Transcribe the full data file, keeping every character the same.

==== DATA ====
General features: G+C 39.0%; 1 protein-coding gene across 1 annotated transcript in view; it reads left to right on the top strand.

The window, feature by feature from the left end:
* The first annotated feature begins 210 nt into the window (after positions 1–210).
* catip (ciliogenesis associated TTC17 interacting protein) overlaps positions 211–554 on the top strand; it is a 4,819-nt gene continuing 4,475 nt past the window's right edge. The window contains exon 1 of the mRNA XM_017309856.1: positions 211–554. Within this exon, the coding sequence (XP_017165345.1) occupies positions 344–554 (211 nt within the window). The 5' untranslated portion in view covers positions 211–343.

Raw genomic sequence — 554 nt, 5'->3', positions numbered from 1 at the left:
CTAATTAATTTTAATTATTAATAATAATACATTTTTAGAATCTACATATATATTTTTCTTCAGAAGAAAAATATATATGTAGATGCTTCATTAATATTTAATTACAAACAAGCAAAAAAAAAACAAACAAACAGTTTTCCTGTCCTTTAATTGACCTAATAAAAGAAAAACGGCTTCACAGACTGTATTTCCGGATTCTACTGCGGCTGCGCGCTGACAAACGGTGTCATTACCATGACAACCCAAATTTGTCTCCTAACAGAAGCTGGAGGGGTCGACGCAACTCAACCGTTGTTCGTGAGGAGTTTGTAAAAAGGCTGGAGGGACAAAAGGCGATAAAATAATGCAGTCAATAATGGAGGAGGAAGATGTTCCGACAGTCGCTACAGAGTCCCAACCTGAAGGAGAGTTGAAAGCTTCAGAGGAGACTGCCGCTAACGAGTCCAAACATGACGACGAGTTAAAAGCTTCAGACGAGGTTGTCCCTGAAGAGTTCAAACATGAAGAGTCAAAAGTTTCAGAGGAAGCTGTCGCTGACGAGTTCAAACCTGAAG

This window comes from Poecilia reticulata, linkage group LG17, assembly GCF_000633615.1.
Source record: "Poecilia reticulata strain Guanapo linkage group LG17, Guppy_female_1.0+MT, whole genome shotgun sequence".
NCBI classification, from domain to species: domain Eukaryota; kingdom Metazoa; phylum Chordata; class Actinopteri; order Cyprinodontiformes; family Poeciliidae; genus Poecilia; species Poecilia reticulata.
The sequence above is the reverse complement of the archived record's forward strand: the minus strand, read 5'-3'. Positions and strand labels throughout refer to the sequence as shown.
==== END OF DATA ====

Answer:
General features: G+C 39.0%; 1 protein-coding gene across 1 annotated transcript in view; it reads left to right on the top strand.

The window, feature by feature from the left end:
* The first annotated feature begins 210 nt into the window (after positions 1–210).
* catip (ciliogenesis associated TTC17 interacting protein) overlaps positions 211–554 on the top strand; it is a 4,819-nt gene continuing 4,475 nt past the window's right edge. The window contains exon 1 of the mRNA XM_017309856.1: positions 211–554. Within this exon, the coding sequence (XP_017165345.1) occupies positions 344–554 (211 nt within the window). The 5' untranslated portion in view covers positions 211–343.

Raw genomic sequence — 554 nt, 5'->3', positions numbered from 1 at the left:
CTAATTAATTTTAATTATTAATAATAATACATTTTTAGAATCTACATATATATTTTTCTTCAGAAGAAAAATATATATGTAGATGCTTCATTAATATTTAATTACAAACAAGCAAAAAAAAAACAAACAAACAGTTTTCCTGTCCTTTAATTGACCTAATAAAAGAAAAACGGCTTCACAGACTGTATTTCCGGATTCTACTGCGGCTGCGCGCTGACAAACGGTGTCATTACCATGACAACCCAAATTTGTCTCCTAACAGAAGCTGGAGGGGTCGACGCAACTCAACCGTTGTTCGTGAGGAGTTTGTAAAAAGGCTGGAGGGACAAAAGGCGATAAAATAATGCAGTCAATAATGGAGGAGGAAGATGTTCCGACAGTCGCTACAGAGTCCCAACCTGAAGGAGAGTTGAAAGCTTCAGAGGAGACTGCCGCTAACGAGTCCAAACATGACGACGAGTTAAAAGCTTCAGACGAGGTTGTCCCTGAAGAGTTCAAACATGAAGAGTCAAAAGTTTCAGAGGAAGCTGTCGCTGACGAGTTCAAACCTGAAG

This window comes from Poecilia reticulata, linkage group LG17, assembly GCF_000633615.1.
Source record: "Poecilia reticulata strain Guanapo linkage group LG17, Guppy_female_1.0+MT, whole genome shotgun sequence".
NCBI classification, from domain to species: domain Eukaryota; kingdom Metazoa; phylum Chordata; class Actinopteri; order Cyprinodontiformes; family Poeciliidae; genus Poecilia; species Poecilia reticulata.
The sequence above is the reverse complement of the archived record's forward strand: the minus strand, read 5'-3'. Positions and strand labels throughout refer to the sequence as shown.